Benjamin Hardy on Writing Online
Ben Hardy and I talk about how he went from a brand new, and obscure blogger to a writer with 100,000 followers, now working on his first book. Ben is father to 3 foster children, ages 5,7,and 9, and pursuing his PhD student in Organizational Psychology.
When I first came across a blog post from Ben his writing captured my attention. He is a much better writer than me. I almost didn’t notice his writing though, because the conversation he was having was so easy to follow and rich to read. This weird thing happened, where within weeks, I had randomly come across another 3 of his posts. I wasn’t looking for them. Medium.com probably placed some cookie on my browser that sucked me back.
Before long I realized that I’d stumbled upon someone I really wanted to talk to.
I rap with Ben Hardy about Turning Journaling into Good Writing
We discuss his blog posts that drew me in:
- Why You Should be Planning for 2018, Not 2017.
- How to Turn Journal Ramblings into Viral Articles
- 8 Things Every Person Should Do Before 8 A.M.
Favorite Quotes from Ben’s Writing
“Who do I need to be to have the life I want?” Jim Rohn
“Everything you do is positioning. Are you positioning yourself to do AMAZING things in 1, 3, or 5 years from now?”
“This organization saves loads of time. In his book, Essentialism, Greg McKeown explains that spending 5 minutes creating outlines can save you hours when writing a book or an article — or when going through your day!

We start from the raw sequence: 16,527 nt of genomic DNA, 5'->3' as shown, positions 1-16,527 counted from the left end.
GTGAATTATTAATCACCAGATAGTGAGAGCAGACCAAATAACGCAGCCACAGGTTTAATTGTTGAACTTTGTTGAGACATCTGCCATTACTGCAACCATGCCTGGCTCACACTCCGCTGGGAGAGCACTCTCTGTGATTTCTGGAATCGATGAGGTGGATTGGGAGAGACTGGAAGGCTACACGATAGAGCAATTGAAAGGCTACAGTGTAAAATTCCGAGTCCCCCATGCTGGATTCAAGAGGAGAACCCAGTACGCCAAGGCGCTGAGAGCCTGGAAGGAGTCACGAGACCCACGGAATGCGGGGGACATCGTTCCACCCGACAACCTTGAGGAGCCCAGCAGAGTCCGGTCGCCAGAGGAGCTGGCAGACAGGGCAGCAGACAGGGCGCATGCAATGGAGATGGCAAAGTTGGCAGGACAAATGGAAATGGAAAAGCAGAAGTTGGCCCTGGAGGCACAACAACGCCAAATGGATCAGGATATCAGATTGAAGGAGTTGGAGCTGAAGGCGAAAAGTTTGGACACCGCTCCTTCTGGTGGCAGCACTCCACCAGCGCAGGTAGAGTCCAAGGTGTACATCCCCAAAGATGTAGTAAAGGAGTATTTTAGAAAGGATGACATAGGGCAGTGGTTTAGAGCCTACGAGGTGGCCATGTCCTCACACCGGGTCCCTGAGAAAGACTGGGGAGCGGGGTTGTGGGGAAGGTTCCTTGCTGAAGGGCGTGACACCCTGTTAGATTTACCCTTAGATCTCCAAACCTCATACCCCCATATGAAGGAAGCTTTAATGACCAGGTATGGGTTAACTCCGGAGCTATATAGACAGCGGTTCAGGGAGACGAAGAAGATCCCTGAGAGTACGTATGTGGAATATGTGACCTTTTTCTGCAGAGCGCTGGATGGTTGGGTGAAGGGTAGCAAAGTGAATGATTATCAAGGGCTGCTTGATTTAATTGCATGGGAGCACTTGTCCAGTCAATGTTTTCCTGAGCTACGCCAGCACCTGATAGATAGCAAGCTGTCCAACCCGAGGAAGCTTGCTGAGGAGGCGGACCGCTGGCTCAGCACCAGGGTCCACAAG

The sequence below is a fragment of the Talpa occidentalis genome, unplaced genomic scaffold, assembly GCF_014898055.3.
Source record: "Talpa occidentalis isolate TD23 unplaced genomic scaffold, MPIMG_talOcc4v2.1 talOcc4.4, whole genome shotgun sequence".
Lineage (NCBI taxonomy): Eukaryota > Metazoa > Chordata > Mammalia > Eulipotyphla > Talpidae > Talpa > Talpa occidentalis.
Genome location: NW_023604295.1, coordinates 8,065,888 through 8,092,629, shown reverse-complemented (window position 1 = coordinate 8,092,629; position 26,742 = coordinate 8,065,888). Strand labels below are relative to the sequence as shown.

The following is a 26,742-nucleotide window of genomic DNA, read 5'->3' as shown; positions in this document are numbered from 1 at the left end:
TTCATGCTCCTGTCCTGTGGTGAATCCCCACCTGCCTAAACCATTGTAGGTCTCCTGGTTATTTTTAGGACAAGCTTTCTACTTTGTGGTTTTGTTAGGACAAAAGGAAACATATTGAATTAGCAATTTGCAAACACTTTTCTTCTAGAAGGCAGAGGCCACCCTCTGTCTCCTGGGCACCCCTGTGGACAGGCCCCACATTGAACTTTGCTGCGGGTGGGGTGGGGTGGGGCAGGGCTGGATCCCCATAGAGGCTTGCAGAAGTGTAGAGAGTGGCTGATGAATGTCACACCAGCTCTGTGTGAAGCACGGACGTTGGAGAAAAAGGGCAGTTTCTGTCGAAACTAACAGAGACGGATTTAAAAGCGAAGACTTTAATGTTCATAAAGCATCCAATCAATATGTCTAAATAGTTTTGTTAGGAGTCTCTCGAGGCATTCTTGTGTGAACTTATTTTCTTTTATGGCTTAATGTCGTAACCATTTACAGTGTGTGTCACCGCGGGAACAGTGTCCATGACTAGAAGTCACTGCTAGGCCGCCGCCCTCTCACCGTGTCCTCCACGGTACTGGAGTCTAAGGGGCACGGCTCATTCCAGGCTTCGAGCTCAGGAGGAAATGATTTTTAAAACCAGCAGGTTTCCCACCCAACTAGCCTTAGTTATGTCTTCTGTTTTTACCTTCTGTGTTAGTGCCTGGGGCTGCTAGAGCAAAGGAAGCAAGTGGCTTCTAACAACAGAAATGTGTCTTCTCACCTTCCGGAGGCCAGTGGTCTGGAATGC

“Sometimes only 2–5 minutes and a few bullets is enough to capture all I need to have the confidence to write the article. Sometimes, it takes several pages, as depicted above. This is very important to me: I don’t write an article until I’m feeling it!”
“Most of us are like butter scraped over too much bread.”
“So your mantra becomes: The worst comes first. Do that thing you’ve been needing to do. Then do it again tomorrow.”
“Rather than “competing,” with people at your perceived skill-level, compete with those who are where you want to be. Herein lies a fundamental decision-making difference between those who become successful and those who don’t. Unsuccessful people make decisions based on current circumstances while successful people make decisions based on whe